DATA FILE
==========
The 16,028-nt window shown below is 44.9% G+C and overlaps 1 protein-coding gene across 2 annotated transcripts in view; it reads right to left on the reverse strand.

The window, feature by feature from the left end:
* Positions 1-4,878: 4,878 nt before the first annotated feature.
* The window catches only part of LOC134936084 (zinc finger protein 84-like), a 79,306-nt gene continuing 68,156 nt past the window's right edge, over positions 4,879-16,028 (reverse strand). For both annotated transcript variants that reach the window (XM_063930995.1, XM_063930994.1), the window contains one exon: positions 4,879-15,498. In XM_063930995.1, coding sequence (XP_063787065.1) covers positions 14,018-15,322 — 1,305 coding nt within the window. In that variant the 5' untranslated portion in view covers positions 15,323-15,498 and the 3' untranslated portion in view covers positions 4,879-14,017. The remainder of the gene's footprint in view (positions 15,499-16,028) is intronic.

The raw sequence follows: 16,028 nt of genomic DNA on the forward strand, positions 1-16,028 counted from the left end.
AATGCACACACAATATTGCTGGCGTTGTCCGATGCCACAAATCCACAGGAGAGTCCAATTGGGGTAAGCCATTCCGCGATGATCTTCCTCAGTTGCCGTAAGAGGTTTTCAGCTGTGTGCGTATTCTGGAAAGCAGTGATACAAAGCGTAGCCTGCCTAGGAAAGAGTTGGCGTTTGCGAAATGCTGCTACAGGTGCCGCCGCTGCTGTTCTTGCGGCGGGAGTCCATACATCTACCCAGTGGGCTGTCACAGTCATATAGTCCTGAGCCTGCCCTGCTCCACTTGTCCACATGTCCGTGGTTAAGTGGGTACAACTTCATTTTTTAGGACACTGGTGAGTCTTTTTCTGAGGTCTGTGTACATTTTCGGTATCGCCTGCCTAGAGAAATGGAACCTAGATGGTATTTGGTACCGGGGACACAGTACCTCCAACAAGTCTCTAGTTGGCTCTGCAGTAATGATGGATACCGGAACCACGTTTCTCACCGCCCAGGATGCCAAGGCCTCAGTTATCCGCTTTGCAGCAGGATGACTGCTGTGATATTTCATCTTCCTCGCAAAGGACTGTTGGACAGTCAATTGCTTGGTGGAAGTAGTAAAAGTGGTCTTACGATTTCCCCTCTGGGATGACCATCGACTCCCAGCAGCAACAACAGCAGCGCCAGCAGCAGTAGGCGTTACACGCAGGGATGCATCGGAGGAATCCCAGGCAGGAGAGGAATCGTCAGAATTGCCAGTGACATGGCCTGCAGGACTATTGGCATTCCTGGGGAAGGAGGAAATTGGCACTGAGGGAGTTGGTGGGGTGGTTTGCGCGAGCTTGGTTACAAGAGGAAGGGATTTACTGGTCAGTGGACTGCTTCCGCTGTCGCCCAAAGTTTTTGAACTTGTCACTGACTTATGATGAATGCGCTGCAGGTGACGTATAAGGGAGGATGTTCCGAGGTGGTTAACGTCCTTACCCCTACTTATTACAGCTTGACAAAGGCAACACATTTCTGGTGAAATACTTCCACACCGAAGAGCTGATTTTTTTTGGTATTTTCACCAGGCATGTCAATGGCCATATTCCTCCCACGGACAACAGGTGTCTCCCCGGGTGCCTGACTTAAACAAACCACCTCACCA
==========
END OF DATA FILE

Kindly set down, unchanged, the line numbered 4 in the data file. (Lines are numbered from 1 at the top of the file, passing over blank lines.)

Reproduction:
* The window catches only part of LOC134936084 (zinc finger protein 84-like), a 79,306-nt gene continuing 68,156 nt past the window's right edge, over positions 4,879-16,028 (reverse strand). For both annotated transcript variants that reach the window (XM_063930995.1, XM_063930994.1), the window contains one exon: positions 4,879-15,498. In XM_063930995.1, coding sequence (XP_063787065.1) covers positions 14,018-15,322 — 1,305 coding nt within the window. In that variant the 5' untranslated portion in view covers positions 15,323-15,498 and the 3' untranslated portion in view covers positions 4,879-14,017. The remainder of the gene's footprint in view (positions 15,499-16,028) is intronic.